Impact of Patient-Reported Symptom Information on Lumbar Spine MRI Interpretation

Leesburg, VA, January 25, 2021According to an open-access article in ARRS’ American Journal of Roentgenology (AJR), in lumbar spine MRI, presumptive pain generators diagnosed using symptom information from brief electronic questionnaires showed almost perfect agreement with pain generators diagnosed using symptom information from direct patient interviews. 

“Using patient-reported symptom information from a questionnaire, radiologists interpreting lumbar spine MRI converged on diagnoses of presumptive pain generators and distinguished these from incidental abnormalities,” wrote Rene Balza of the department of radiology at Massachusetts General Hospital. 

Between February and June 2019, Balza and colleagues recruited 120 participants (70 men, 50 women; median age 64) from patients referred for lumbar spine injections; the participants completed electronic symptom questionnaires before injections. Six radiologists diagnosed pain generators in three research arms: 

1. MRI studies reviewed with symptom information from questionnaires;
2. MRI studies reviewed without symptom information;
3. MRI reports.

According to the Massachusetts General Hospital researchers’ results: “Radiologists’ agreement with reference diagnoses for presumptive pain generator type, level, and side on lumbar spine MRI was almost perfect when knowing symptoms (κ=0.82–0.90), versus fair-moderate without symptom information (κ=0.28–0.51) (p < .001). Interreading agreement was almost perfect with symptoms (κ = 0.82–0.90), versus moderate without symptoms (κ=0.42–0.56) (p < .001).”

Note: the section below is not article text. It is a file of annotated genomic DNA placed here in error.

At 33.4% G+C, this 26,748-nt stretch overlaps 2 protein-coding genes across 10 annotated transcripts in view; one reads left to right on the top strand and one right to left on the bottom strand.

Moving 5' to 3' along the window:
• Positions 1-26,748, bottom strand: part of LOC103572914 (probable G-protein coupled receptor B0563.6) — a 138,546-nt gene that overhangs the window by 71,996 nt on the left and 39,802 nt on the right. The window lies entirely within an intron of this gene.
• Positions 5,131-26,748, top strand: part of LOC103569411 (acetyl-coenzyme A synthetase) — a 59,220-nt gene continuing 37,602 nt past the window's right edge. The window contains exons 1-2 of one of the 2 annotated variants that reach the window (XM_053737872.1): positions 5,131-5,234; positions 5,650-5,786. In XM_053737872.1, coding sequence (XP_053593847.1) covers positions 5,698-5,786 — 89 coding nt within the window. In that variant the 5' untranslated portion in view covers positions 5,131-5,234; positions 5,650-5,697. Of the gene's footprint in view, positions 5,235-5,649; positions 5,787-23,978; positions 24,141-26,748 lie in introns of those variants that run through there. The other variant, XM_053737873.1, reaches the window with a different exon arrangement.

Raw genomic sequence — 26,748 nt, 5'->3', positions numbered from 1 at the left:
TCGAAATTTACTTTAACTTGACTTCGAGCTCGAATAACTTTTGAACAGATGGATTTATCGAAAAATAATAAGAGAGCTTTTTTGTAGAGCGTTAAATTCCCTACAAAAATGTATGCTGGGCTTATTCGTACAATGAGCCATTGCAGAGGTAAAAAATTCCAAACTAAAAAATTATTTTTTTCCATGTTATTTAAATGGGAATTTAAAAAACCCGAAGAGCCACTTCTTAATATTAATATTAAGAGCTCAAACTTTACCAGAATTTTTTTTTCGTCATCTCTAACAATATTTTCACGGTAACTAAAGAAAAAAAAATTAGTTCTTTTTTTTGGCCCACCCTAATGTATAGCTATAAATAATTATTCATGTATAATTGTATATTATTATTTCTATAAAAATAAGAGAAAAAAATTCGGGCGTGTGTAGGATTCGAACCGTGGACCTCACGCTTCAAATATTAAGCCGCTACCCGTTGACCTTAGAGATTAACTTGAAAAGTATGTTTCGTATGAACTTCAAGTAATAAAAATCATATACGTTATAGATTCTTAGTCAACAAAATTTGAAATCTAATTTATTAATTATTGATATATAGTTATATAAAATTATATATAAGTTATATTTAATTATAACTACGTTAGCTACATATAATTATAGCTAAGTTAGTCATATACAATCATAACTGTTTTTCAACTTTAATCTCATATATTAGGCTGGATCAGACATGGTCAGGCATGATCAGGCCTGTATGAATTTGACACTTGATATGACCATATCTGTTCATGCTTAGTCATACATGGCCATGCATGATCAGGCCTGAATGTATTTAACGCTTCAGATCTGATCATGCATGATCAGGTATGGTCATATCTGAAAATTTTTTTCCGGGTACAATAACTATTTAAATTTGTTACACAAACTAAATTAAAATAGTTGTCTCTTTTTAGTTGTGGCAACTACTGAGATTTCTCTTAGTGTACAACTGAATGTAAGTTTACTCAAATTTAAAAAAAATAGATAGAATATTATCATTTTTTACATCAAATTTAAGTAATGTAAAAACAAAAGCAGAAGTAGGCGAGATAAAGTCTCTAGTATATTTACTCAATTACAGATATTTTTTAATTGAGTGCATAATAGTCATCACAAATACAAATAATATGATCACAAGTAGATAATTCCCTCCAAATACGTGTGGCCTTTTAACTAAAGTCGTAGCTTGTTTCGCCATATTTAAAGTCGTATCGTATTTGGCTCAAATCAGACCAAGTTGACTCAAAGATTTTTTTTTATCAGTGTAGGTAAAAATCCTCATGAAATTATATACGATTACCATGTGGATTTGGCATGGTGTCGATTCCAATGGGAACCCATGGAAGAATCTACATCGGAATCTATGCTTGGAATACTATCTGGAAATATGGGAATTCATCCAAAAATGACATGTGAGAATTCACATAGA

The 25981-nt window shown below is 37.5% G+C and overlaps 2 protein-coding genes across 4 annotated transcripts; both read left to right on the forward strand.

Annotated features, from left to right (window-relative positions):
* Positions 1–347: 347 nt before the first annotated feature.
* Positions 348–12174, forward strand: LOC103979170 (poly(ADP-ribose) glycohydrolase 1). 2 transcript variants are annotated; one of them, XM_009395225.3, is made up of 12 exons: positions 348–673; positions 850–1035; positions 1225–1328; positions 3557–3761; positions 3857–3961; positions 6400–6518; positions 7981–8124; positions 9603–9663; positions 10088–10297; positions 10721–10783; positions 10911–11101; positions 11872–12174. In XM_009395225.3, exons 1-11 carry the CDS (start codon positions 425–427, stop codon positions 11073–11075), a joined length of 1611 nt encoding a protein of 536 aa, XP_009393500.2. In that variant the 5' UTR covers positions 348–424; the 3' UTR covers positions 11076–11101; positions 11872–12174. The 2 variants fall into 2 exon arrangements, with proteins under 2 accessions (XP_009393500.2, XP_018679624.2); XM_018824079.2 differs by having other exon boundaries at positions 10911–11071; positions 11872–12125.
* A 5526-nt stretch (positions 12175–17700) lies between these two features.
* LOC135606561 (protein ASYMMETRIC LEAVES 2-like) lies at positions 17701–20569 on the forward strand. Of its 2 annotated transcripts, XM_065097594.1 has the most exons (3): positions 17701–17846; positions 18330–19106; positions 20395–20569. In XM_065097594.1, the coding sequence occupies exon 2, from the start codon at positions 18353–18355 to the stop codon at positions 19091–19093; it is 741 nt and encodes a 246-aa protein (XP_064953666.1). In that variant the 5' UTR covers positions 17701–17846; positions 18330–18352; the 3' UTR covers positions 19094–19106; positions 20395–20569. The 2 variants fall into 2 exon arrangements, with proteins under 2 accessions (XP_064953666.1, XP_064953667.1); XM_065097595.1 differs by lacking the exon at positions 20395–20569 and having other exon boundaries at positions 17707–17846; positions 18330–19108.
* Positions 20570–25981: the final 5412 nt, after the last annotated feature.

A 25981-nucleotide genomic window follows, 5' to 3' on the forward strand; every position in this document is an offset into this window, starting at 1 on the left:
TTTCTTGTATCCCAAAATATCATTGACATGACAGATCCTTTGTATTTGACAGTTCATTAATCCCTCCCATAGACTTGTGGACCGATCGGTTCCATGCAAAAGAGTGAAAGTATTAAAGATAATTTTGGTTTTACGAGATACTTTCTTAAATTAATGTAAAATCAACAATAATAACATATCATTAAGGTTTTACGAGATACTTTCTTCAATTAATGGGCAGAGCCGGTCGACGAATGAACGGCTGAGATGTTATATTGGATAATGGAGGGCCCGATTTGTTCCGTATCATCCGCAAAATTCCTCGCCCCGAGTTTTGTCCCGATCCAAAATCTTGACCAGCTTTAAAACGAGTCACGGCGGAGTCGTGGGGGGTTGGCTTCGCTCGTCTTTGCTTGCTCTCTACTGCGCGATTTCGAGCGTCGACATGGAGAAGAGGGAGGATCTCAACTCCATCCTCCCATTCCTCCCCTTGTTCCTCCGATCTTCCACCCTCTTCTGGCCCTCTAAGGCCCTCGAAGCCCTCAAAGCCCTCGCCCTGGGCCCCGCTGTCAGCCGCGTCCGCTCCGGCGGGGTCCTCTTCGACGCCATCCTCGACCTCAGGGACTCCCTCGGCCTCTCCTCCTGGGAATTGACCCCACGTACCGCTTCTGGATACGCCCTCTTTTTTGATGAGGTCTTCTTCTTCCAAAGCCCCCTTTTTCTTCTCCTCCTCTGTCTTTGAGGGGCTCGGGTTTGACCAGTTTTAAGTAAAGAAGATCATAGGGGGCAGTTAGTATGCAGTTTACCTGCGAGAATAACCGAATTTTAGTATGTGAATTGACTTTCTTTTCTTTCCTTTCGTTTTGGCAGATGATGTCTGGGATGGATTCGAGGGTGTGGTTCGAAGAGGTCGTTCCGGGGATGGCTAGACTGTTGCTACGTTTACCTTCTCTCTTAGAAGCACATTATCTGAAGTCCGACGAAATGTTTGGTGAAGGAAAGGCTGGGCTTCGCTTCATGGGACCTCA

Diagnostic certainty levels were highest for radiologists performing injections—"significantly higher for MRI review with symptom information versus without symptom information," the authors of this AJR article added.

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Founded in 1900, the American Roentgen Ray Society (ARRS) is the first and oldest radiological society in North America, dedicated to the advancement of medicine through the profession of radiology and its allied sciences. An international forum for progress in medical imaging since the discovery of the x-ray, ARRS maintains its mission of improving health through a community committed to advancing knowledge and skills with an annual scientific meeting, monthly publication of the peer-reviewed American Journal of Roentgenology (AJR), quarterly issues of InPractice magazine, AJR Live Webinars and Podcasts, topical symposia, print and online educational materials, as well as awarding scholarships via The Roentgen Fund®.